DOVER, Del. — A task force studying issues surrounding marijuana legalization in Delaware voted to release its final report Wednesday in a last, chaotic meeting that left some members questioning the validity of what they were doing and whether the public was being served well.
A vote to release the report initially failed, as it had two weeks earlier, amid questions from some panel members about the quantity and quality of the information it contained.
But panel co-chair and legalization advocate Rep. Helene Keeley, a Wilmington Democrat, refused to announce the tally. She then had a private conversation with Republican Rep. Steve Smyk of Milton, a legalization opponent, who changed his vote with the understanding that additional information he wanted in the report would be included in a final version.
“I hope she can justify this,” Smyk said afterward.
The failed vote and the rancorous discussion it prompted before Smyk changed his vote left task force member Nicholas Biasotto, representing the state medical society, frustrated.
“What is the problem and why are we asking the same questions over and over again?” he asked. “I think a lot of what we are doing here is redundant, repetitive and a waste of people’s time.”
Keeley, who sponsored a resolution creating the task force after a legalization bill she was pushing stalled in the General Assembly, later insisted that a vote to release the report was not required. The resolution creating the task force mandates that any official action it takes, including making findings and recommendations, requires majority approval.
After insisting two weeks ago that the report did not contain any findings or recommendations, Keeley acknowledged Wednesday that it does contain recommendations, which would necessitate a vote. She did not explain her change in thinking.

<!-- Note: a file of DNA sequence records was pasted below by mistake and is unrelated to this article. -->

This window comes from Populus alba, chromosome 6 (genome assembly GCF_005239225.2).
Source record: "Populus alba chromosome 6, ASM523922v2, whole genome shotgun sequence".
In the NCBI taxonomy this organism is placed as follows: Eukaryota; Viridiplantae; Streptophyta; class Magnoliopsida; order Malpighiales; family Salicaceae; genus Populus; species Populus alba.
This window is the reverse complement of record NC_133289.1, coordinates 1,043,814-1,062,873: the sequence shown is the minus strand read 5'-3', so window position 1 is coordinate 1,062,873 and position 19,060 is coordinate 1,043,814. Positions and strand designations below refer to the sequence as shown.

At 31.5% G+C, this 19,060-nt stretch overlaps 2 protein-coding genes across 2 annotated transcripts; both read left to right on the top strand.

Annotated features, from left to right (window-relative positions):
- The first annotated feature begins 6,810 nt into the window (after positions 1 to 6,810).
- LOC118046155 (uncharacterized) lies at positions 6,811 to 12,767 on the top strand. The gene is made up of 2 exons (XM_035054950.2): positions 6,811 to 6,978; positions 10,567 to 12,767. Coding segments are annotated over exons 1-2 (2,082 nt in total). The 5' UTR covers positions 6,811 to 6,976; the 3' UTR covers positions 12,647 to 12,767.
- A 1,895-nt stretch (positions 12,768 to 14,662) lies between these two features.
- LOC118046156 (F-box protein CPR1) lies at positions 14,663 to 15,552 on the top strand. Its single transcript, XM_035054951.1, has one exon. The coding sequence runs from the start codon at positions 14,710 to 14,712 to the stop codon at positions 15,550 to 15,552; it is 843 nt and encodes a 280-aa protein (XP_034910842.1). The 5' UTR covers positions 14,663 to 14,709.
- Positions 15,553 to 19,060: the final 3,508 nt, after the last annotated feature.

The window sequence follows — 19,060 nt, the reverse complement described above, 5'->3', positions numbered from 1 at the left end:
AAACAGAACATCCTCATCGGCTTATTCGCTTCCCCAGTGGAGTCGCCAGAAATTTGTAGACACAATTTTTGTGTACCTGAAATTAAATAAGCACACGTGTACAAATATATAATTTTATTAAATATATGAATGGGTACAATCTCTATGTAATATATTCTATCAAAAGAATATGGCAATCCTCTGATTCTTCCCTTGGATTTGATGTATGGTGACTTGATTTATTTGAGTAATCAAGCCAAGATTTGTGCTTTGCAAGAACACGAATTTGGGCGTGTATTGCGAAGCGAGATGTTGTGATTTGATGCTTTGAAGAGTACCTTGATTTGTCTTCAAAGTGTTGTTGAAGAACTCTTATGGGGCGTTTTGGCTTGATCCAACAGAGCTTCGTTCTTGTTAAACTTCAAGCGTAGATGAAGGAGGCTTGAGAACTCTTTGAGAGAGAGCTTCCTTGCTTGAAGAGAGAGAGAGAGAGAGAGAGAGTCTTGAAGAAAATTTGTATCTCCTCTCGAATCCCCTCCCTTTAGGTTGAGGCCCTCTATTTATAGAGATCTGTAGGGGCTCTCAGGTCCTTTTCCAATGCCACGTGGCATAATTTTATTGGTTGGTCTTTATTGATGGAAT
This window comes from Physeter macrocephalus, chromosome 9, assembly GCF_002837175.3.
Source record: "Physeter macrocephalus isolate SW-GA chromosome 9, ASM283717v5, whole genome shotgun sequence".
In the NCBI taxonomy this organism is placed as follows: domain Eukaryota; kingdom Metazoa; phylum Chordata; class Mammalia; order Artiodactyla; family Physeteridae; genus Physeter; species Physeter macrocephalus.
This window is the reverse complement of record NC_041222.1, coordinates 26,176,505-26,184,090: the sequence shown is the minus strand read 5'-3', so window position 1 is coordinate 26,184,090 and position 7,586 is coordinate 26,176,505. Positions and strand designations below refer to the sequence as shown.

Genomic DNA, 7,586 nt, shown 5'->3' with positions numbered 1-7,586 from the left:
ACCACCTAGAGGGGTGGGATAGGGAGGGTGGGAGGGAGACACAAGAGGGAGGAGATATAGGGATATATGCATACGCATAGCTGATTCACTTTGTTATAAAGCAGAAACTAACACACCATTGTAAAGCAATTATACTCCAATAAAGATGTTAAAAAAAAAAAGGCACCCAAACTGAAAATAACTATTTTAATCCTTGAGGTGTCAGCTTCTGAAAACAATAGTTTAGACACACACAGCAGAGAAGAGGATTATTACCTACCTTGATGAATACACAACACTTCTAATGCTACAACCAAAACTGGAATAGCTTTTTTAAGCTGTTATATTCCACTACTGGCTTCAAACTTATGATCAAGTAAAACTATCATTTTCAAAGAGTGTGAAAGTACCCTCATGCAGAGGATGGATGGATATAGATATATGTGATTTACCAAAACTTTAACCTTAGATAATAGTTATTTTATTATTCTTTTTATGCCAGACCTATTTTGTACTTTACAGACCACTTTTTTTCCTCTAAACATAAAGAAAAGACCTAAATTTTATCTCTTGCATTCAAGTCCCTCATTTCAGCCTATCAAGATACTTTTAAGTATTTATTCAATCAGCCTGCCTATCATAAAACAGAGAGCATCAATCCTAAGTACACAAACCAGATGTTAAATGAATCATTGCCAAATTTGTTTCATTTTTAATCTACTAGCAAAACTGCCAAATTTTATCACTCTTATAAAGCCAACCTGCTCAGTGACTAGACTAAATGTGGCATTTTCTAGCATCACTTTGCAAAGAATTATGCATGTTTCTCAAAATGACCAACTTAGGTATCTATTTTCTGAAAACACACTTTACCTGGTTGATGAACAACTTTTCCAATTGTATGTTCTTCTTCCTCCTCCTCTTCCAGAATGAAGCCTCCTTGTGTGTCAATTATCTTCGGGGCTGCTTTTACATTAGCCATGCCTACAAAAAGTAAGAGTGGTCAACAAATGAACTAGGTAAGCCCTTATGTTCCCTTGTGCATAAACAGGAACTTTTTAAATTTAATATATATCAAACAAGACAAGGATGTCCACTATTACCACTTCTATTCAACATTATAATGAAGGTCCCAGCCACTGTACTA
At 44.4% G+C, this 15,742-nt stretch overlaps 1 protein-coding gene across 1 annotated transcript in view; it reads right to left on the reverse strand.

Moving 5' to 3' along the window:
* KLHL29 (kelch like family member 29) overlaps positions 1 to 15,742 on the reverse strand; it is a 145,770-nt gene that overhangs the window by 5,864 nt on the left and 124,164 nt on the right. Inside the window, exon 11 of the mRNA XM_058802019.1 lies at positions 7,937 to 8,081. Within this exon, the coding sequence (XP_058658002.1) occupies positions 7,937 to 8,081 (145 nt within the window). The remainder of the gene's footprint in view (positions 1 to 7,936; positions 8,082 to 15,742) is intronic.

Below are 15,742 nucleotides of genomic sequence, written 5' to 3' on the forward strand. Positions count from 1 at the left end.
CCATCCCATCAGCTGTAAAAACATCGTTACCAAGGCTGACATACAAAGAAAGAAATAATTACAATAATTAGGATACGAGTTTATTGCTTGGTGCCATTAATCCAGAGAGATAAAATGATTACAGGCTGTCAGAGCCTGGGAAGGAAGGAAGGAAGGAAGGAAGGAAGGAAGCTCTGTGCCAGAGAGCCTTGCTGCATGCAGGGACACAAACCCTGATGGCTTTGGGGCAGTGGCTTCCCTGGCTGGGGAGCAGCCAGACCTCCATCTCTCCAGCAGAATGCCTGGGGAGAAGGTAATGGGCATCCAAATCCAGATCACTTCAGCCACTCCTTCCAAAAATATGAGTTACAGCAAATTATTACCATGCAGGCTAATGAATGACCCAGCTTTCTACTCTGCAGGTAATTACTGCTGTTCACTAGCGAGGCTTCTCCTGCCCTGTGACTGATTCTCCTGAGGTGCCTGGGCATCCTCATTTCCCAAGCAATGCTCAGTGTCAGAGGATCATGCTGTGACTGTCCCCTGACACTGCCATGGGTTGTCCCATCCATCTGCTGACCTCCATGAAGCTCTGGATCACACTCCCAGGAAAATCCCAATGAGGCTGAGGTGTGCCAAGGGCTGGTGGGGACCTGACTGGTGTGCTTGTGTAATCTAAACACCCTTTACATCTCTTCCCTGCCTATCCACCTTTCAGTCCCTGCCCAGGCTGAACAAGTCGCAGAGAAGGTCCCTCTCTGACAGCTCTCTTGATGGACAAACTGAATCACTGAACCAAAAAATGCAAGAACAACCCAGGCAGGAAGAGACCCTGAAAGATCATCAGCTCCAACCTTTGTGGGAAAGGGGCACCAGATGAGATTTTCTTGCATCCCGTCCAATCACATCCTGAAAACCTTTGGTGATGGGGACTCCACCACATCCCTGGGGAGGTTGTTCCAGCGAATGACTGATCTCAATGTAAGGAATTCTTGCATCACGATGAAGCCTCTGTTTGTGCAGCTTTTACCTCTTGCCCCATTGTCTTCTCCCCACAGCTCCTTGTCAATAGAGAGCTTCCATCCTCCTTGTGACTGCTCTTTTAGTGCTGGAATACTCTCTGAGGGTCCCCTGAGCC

“I have never seen actions such as what we have gone through in these proceedings,” said Cathy Rossi, vice president of public and governmental affairs for AAA Mid-Atlantic. “…. I’m concerned about the entire process, frankly.”
Much of Wednesday’s discussion, which grew heated at times, involved whether comments from members of the public at task force meetings should be included in the report or on a task force website.
Keeley argued that not all the comments are available, and that it would be unfair to include some without including others.
“We are trying to get that information,” she said.
Over the past several months, the panel has discussed a variety of issues surrounding legalization, including law-enforcement, taxation and banking, consumer safety, and local authority.
Advocates argue that legalization will eliminate the stigma associated with marijuana use, decrease criminal activity associated with black market sales, and raise revenue for the state.
But legalization faces staunch opposition from a variety of groups, including law enforcement officials, the state chamber of commerce, health industry workers and AAA Mid-Atlantic, which says it will lead to more highway deaths.
The resolution establishing the task force mandates that the panel study the adoption of a model for regulation and taxation of recreational marijuana. The task force also is charged with compiling a report containing “actionable solutions” and ensuring that a final report is submitted to lawmakers and Democratic Gov. John Carney, who opposes legalization.
While the final report contains a handful of recommendations, such as requiring a seed-to-sale tracking system and prohibiting the use of dangerous pesticides, it leaves many questions unanswered.
“On balance, I’m not sure that the substance of this report produces an adequate set of pros and cons … for public consumption,” Rossi said.
“The question remains on the table about whether recreational legalization of marijuana is what is best for Delaware. The task force has not answered that question,” she added.